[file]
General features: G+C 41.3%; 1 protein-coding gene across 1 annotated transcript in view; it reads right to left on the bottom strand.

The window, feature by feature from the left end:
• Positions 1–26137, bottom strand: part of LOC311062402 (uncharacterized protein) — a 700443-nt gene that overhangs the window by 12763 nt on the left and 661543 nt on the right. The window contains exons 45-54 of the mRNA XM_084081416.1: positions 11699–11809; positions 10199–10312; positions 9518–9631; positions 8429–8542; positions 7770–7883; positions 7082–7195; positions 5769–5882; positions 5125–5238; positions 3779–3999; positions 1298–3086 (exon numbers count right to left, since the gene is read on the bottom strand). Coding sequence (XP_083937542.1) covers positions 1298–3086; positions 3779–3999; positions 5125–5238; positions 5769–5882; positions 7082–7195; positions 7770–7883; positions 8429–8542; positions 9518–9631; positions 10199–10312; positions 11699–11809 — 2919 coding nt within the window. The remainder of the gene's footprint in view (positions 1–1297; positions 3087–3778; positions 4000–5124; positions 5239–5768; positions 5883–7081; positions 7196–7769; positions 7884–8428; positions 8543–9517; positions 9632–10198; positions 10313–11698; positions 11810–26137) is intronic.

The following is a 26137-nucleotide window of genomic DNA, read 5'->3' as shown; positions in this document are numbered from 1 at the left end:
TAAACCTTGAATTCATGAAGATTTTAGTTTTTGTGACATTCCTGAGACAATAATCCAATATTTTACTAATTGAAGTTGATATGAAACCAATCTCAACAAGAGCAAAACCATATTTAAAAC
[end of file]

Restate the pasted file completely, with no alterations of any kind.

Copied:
General features: G+C 41.3%; 1 protein-coding gene across 1 annotated transcript in view; it reads right to left on the bottom strand.

The window, feature by feature from the left end:
• Positions 1–26137, bottom strand: part of LOC311062402 (uncharacterized protein) — a 700443-nt gene that overhangs the window by 12763 nt on the left and 661543 nt on the right. The window contains exons 45-54 of the mRNA XM_084081416.1: positions 11699–11809; positions 10199–10312; positions 9518–9631; positions 8429–8542; positions 7770–7883; positions 7082–7195; positions 5769–5882; positions 5125–5238; positions 3779–3999; positions 1298–3086 (exon numbers count right to left, since the gene is read on the bottom strand). Coding sequence (XP_083937542.1) covers positions 1298–3086; positions 3779–3999; positions 5125–5238; positions 5769–5882; positions 7082–7195; positions 7770–7883; positions 8429–8542; positions 9518–9631; positions 10199–10312; positions 11699–11809 — 2919 coding nt within the window. The remainder of the gene's footprint in view (positions 1–1297; positions 3087–3778; positions 4000–5124; positions 5239–5768; positions 5883–7081; positions 7196–7769; positions 7884–8428; positions 8543–9517; positions 9632–10198; positions 10313–11698; positions 11810–26137) is intronic.

The following is a 26137-nucleotide window of genomic DNA, read 5'->3' as shown; positions in this document are numbered from 1 at the left end:
TAAACCTTGAATTCATGAAGATTTTAGTTTTTGTGACATTCCTGAGACAATAATCCAATATTTTACTAATTGAAGTTGATATGAAACCAATCTCAACAAGAGCAAAACCATATTTAAAAC